(BTW, I saw this for the first time on Criterion's BD and mistook the first shot of Albert, the fight manager, at the boxing gym as a rear projection. "Wow, this really is low budget - they just used stock footage instead of a set or a location!" Then later on, using the same setup, we see Albert still at the gym, this time standing in the 'background' before moving into the foreground to use the phone - the same position he was in during the earlier shot. The lighting was just different and the focus a bit sharper in the foreground. Anyway, thought that was funny...
I had the exact same thought watching it, and I wonder if that wasn't an intentional bit of lighting trickery on Kubrick's part? A pretty interesting effect regardless.
Pzadvance, I agree entirely with your points concerning Killer’s Kiss
striking visuals. As for the gym scenes that appear to be rear projection, maybe I’m giving Kubrick too much credit, but I definitely think this was intentional. It seems to me that Kubrick constantly plays with space in Killer’s Kiss
so as to heighten this sense of loneliness and isolation that I’ve been trumpeting in the film. Obviously, there are the two shots of Albert at the gym that give this false sense of the character being separate from the environment. There’s also the beautiful shot of Gloria leaving Rapallo’s office after the fight, crossing a busy street at night, that has the same effect. In both settings, although the characters are amongst other people, they never fully fit in.
There is another sort of optical illusion in the third scene, as Davey restlessly paces around his apartment just before the fight. We at one point in the background see a kitchenette with a standard kitchen knife hanging on the wall. Maybe it’s just me, but the first couple times I watched the film, I was tricked into thinking that this was not a kitchenette jutting into the foreground, but a full size kitchen extending into the background, complete with a large machete hanging on the wall. I don’t have the scene right in front of me, but I believe it’s not until Davey interacts with a cup or some object on the kitchenette that the true scale of the scenery becomes clear. It quite changes ones view of the lead character to believe he is a man who keeps a machete at the ready on his wall rather than an average household knife.
Kubrick reveals this interest in space in yet another way in that same scene. The camera deliberately follows Davey around the apartment, formally showing the viewer all four walls of the environment. The cramped apartment feels like safe refuge from the hustle and bustle of the city and violence of the boxing ring, because Kubrick right away allows the viewer to become well acquainted with the space.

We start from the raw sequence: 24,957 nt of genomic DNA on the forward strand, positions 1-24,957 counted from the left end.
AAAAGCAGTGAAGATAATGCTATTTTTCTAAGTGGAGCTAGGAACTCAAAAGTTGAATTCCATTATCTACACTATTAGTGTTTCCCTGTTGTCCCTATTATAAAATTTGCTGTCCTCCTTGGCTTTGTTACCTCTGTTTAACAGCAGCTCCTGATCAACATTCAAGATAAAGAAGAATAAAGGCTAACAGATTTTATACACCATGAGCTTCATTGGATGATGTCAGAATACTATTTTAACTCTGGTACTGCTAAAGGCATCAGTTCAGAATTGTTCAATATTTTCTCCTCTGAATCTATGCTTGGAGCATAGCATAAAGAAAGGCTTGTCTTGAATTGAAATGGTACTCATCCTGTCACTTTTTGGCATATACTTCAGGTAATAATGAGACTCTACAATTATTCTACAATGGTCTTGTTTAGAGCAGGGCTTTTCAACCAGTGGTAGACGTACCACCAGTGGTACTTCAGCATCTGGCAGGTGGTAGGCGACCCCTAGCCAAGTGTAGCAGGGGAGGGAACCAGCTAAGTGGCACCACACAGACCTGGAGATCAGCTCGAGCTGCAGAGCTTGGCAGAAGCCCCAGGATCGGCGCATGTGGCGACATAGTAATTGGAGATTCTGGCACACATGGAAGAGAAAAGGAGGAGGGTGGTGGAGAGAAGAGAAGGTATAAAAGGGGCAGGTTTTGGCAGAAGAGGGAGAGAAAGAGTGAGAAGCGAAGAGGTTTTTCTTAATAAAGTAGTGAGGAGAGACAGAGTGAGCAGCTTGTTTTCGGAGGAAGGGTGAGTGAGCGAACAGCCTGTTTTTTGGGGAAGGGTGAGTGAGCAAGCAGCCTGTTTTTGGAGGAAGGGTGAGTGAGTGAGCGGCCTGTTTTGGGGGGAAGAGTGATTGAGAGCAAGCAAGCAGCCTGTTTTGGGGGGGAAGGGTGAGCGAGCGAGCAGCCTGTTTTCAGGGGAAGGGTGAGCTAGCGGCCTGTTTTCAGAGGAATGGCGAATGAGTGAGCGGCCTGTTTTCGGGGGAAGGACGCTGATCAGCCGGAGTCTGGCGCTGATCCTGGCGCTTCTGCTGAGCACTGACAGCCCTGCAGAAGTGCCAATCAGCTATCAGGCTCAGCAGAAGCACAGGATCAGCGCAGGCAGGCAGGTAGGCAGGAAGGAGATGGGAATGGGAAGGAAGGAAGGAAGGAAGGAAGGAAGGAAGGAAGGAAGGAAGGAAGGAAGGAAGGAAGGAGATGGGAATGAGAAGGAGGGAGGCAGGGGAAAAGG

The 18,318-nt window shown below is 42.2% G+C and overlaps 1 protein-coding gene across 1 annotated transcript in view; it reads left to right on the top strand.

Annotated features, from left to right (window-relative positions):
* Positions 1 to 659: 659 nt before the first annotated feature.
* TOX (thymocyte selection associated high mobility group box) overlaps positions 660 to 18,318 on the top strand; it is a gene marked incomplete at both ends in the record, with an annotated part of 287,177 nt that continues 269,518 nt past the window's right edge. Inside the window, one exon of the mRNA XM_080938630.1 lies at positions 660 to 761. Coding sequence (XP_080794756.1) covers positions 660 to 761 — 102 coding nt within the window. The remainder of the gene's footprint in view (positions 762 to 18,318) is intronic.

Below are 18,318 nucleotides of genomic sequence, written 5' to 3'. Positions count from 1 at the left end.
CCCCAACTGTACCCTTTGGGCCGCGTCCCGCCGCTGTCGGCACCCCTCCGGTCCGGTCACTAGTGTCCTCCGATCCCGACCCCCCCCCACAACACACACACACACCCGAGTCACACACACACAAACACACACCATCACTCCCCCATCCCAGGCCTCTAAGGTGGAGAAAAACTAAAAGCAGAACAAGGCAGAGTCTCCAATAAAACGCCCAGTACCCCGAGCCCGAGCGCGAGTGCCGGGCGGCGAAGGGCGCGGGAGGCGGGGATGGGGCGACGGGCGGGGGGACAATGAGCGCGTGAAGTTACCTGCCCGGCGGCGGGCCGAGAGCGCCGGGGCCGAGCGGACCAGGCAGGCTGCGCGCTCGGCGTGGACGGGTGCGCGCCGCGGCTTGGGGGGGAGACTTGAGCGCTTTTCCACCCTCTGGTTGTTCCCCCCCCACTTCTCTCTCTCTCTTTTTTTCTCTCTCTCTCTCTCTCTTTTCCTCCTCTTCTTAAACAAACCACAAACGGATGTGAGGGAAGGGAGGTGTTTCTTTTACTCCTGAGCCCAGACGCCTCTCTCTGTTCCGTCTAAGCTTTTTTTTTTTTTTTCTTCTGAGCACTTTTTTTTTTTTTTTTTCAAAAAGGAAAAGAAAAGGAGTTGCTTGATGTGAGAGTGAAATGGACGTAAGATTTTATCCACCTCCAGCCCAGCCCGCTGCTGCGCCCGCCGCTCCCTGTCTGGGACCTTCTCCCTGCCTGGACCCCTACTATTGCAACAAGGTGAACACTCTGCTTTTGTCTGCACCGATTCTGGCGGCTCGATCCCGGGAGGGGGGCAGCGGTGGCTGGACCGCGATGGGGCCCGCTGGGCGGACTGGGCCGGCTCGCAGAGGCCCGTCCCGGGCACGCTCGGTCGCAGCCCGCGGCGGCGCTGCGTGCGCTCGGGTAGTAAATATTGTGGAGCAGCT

This sort of visual metaphor is introduced in other, more subtle ways, also. Consider that Rapallo’s jealousy is aroused when he first mistakes Gloria and David as a couple. Gloria and David (who don’t yet know each other) both happen to exit the apartment building at the same time and, by chance, walk side-by-side to the street. It’s this invasion of personal space that causes Rapallo to say to Gloria, “You’re doing quite well for yourself,” in reference to Davey. “He just lives in the building,” (quoting from memory) replies Gloria.
Furthermore, consider all the uncomfortably cramped environments in which Kubrick chooses to place his characters: crowded streets, subways, train stations, dance halls, arenas, etc. I don’t think it’s a coincidence that both Gloria and David make their living with work that forces them to smash up against strangers (a dancer and a boxer, respectively). You could, of course, also extend this argument into other parts of the film, such as the train station at the opening and closing, the mannequin factory and the "surreally empty NYC" streets, as you put it, psadvance. Maybe I'm reading too much into all of this, but I can't help but feel that most of these elements are part of a purposeful experiment by Kubrick to explore how people move through urban spaces. Or maybe in the first few examples I cited he was just interested in showing off his skills with the camera/lighting and I've over-analyzed everything else. I'm interested to hear what others think.